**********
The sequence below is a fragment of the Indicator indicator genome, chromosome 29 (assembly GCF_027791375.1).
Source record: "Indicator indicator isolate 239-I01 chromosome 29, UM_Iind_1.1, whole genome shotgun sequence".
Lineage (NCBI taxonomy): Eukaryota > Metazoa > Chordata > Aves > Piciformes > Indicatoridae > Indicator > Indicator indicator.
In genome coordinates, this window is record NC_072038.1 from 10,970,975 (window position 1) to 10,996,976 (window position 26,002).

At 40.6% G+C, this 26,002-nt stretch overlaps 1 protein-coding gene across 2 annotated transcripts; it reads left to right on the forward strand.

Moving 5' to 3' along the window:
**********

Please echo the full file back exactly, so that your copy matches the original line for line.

The sequence below is a fragment of the Indicator indicator genome, chromosome 29 (assembly GCF_027791375.1).
Source record: "Indicator indicator isolate 239-I01 chromosome 29, UM_Iind_1.1, whole genome shotgun sequence".
Lineage (NCBI taxonomy): Eukaryota > Metazoa > Chordata > Aves > Piciformes > Indicatoridae > Indicator > Indicator indicator.
In genome coordinates, this window is record NC_072038.1 from 10,970,975 (window position 1) to 10,996,976 (window position 26,002).

At 40.6% G+C, this 26,002-nt stretch overlaps 1 protein-coding gene across 2 annotated transcripts; it reads left to right on the forward strand.

Moving 5' to 3' along the window: